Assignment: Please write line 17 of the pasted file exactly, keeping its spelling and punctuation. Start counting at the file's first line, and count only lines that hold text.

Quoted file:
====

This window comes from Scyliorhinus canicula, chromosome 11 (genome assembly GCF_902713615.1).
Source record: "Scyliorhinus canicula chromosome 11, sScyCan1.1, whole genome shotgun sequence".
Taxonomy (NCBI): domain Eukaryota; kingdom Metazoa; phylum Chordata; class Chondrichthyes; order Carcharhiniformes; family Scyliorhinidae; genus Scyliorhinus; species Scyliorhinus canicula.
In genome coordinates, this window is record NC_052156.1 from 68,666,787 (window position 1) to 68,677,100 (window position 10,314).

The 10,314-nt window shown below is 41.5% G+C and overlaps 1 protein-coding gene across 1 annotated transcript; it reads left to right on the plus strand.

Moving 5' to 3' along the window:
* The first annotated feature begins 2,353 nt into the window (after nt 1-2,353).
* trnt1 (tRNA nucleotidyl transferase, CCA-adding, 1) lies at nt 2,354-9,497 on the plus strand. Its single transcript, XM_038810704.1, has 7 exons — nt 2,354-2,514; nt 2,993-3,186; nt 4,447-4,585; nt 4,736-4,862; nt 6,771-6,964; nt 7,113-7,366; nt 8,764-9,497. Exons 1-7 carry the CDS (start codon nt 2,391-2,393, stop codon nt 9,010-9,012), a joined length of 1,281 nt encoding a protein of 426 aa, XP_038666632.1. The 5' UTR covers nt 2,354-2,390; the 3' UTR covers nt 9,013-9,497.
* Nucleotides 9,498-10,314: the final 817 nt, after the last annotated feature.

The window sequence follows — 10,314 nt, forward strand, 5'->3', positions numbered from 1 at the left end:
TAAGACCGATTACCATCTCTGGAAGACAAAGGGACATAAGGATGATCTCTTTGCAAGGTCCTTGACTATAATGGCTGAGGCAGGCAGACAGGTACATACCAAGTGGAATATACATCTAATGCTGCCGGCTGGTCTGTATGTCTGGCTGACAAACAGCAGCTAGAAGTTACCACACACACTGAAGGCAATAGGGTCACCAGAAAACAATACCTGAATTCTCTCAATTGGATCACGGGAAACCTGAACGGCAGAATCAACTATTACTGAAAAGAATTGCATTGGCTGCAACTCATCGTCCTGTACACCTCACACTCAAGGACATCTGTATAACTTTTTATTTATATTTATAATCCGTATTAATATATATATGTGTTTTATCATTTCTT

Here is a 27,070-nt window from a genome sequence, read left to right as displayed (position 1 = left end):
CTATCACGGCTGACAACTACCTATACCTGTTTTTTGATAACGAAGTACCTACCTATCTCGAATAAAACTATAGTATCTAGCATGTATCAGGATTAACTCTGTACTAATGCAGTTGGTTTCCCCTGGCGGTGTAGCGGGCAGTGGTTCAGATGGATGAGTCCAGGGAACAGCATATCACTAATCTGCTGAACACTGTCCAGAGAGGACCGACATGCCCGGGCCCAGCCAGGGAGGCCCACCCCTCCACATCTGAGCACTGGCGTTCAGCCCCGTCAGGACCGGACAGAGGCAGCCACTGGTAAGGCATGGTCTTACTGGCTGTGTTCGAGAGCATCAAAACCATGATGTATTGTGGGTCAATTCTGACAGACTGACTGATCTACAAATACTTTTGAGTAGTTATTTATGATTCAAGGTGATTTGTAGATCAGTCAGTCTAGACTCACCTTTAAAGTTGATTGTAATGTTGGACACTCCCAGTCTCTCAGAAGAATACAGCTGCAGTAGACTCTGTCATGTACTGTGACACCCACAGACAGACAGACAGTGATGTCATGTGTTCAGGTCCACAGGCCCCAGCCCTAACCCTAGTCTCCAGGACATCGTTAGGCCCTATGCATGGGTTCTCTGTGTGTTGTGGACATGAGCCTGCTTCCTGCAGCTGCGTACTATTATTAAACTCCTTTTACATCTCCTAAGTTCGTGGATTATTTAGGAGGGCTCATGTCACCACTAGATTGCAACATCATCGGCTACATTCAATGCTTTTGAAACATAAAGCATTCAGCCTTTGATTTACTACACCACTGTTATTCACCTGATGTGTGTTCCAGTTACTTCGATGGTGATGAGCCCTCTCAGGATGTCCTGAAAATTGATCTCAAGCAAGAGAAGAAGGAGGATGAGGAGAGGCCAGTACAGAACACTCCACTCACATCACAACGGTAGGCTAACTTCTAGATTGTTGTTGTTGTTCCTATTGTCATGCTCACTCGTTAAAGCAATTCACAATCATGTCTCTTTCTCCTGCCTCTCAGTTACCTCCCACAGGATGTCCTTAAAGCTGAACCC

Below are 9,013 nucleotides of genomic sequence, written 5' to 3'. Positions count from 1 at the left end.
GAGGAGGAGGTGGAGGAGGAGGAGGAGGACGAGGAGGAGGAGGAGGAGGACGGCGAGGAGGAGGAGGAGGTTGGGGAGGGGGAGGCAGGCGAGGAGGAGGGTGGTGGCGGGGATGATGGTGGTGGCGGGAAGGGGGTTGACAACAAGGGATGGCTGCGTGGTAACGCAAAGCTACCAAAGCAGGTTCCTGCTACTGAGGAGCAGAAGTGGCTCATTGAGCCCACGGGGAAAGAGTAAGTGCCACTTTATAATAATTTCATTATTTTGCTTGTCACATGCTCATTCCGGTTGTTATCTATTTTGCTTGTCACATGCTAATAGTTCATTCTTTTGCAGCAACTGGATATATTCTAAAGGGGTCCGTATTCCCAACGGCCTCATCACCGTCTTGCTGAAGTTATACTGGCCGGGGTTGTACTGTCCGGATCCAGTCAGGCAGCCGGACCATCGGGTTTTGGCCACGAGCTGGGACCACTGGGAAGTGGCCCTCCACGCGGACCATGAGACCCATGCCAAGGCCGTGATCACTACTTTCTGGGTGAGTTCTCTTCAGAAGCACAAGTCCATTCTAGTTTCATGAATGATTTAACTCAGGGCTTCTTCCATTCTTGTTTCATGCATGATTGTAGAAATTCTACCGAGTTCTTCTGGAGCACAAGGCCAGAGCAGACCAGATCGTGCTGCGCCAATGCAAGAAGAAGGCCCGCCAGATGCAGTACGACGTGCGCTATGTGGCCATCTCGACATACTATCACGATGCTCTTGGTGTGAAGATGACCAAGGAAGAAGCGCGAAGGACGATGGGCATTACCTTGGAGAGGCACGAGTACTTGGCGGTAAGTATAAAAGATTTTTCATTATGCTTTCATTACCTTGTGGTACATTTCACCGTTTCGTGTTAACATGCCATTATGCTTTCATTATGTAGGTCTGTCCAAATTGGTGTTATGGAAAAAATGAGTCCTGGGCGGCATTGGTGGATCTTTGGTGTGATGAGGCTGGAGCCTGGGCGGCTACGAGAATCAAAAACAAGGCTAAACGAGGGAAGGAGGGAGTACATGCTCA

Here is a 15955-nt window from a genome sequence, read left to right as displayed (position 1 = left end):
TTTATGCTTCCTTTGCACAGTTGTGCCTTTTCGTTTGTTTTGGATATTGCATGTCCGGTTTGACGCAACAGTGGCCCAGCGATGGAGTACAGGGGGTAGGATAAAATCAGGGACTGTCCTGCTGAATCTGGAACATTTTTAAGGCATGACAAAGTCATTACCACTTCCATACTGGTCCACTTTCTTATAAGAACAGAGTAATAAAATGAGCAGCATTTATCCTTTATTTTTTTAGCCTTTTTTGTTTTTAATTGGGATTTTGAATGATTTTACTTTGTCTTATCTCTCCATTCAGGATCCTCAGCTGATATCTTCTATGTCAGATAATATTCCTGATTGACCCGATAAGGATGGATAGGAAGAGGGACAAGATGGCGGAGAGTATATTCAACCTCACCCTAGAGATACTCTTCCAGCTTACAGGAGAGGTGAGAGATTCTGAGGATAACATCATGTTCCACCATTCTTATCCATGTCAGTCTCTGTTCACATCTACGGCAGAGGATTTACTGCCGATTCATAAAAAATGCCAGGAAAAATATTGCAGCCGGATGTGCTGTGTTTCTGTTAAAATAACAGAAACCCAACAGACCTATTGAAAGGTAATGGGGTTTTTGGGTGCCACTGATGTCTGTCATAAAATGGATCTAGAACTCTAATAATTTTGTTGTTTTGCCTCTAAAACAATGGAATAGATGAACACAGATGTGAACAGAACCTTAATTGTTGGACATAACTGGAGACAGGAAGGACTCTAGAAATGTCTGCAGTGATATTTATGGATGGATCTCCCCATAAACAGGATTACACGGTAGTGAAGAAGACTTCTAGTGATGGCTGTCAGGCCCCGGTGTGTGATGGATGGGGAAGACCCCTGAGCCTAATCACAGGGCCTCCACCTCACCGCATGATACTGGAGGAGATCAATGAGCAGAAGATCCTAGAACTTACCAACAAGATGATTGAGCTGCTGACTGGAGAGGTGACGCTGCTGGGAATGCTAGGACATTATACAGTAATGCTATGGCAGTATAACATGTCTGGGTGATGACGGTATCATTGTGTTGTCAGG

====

TTTATGCTTCCTTTGCACAGTTGTGCCTTTTCGTTTGTTTTGGATATTGCATGTCCGGTTTGACGCAACAGTGGCCCAGCGATGGAGTACAGGGGGTAGGATAAAATCAGGGACTGTCCTGCTGAATCTGGAACATTTTTAAGGCATGACAAAGTCATTACCACTTCCATACTGGTCCACTTTCTTATAAGAACAGAGTAATAAAATGAGCAGCATTTATCCTTTATTTTTTTAGCCTTTTTTGTTTTTAATTGGGATTTTGAATGATTTTACTTTGTCTTATCTCTCCATTCAGGATCCTCAGCTGATATCTTCTATGTCAGATAATATTCCTGATTGACCCGATAAGGATGGATAGGAAGAGGGACAAGATGGCGGAGAGTATATTCAACCTCACCCTAGAGATACTCTTCCAGCTTACAGGAGAGGTGAGAGATTCTGAGGATAACATCATGTTCCACCATTCTTATCCATGTCAGTCTCTGTTCACATCTACGGCAGAGGATTTACTGCCGATTCATAAAAAATGCCAGGAAAAATATTGCAGCCGGATGTGCTGTGTTTCTGTTAAAATAACAGAAACCCAACAGACCTATTGAAAGGTAATGGGGTTTTTGGGTGCCACTGATGTCTGTCATAAAATGGATCTAGAACTCTAATAATTTTGTTGTTTTGCCTCTAAAACAATGGAATAGATGAACACAGATGTGAACAGAACCTTAATTGTTGGACATAACTGGAGACAGGAAGGACTCTAGAAATGTCTGCAGTGATATTTATGGATGGATCTCCCCATAAACAGGATTACACGGTAGTGAAGAAGACTTCTAGTGATGGCTGTCAGGCCCCGGTGTGTGATGGATGGGGAAGACCCCTGAGCCTAATCACAGGGCCTCCACCTCACCGCATGATACTGGAGGAGATCAATGAGCAGAAGATCCTAGAACTTACCAACAAGATGATTGAGCTGCTGACTGGAGAGGTGACGCTGCTGGGAATGCTAGGACATTATACAGTAATGCTATGGCAGTATAACATGTCTGGGTGATGACGGTATCATTGTGTTGTCAGG